Early steps in reopening medical education clerkship

I have a few messages for this week’s blog.

First, as a Maritimer my thoughts have been with those in Nova Scotia since news broke Sunday of the tragedy there. We at the CoM and in Saskatchewan have tremendous compassion and understanding for what Nova Scotians and the Maritimes are going through, with the terrible toll of the Humboldt Broncos bus crash still deeply felt here after two years. And we have a number of people on our CoM team who are from the Maritimes, as well. So our thoughts are very much with our fellow healthcare learners and workers and first responders in Nova Scotia.

On behalf of everyone at our college, I extend heartfelt condolences to all who are suffering from this incredibly painful loss.

I want to also provide a brief update on our undergraduate medical education clerkship program and where we are at in planning for “reopening” clerkship.

In this vein, as you know, earlier today Premier Scott Moe shared details of a careful, gradual approach to reopening Saskatchewan services and businesses that was developed with Dr. Saqib Shahab, chief medical health officer. Important context from this plan for us all: even as some businesses and services begin to reopen, requirements for physical distancing, personal hygiene and cleanliness, and appropriate use of protective equipment remain in place for at least many more weeks. I encourage you to visit the plan website and read the plan document.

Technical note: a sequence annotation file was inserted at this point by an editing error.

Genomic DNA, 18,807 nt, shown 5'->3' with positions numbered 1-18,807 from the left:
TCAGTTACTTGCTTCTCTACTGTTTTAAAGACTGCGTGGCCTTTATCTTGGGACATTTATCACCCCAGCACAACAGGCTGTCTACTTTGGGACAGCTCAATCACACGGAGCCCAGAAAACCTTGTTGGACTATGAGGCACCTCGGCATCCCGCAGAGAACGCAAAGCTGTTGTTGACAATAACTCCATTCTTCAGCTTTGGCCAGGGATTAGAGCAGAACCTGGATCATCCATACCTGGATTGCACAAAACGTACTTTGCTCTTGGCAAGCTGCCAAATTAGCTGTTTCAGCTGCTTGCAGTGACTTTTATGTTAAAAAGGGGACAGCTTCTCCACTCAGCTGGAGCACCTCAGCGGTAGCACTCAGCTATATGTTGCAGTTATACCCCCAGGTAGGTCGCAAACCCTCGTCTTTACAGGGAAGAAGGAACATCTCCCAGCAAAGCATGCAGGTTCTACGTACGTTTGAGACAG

The province’s plan will certainly inform all of our own planning, including for clerkship. In that regard, a significant amount of work has already taken place. Earlier today we had a meeting where proposals developed by two working groups—one composed of our clerkship students, the other of the educators and directors leading clerkship curriculum—were shared with our medical education leaders and will be used to develop a plan for how and when undergraduate clinical education resumes.

Of course, the pandemic is expected to be with us for the foreseeable future and any plans we make must be flexible, as changes with changing circumstances must be expected. More information on our clerkship plan will be shared as it unfolds.

The good news is, as our premier said, we have reason to be cautiously optimistic about the spread of COVID-19 in our province. Continued diligence and thoughtful planning will enable us to make some progress on returning to some aspects of our previous approach to clerkship and other areas of learning and working. It’s important for us to recognize that what we are planning for is a new normal and we need to adjust our expectations with that in mind. This is true for our plans for clerkship, and all our plans for our work of the future.

As always, I welcome your thoughts.

COVID-19 impact on research

Many adjustments have been made to where and how we are working in the past month. With this blog, I draw attention to the difficult circumstances of our researchers—our faculty researchers, graduate students and postdoctoral fellows.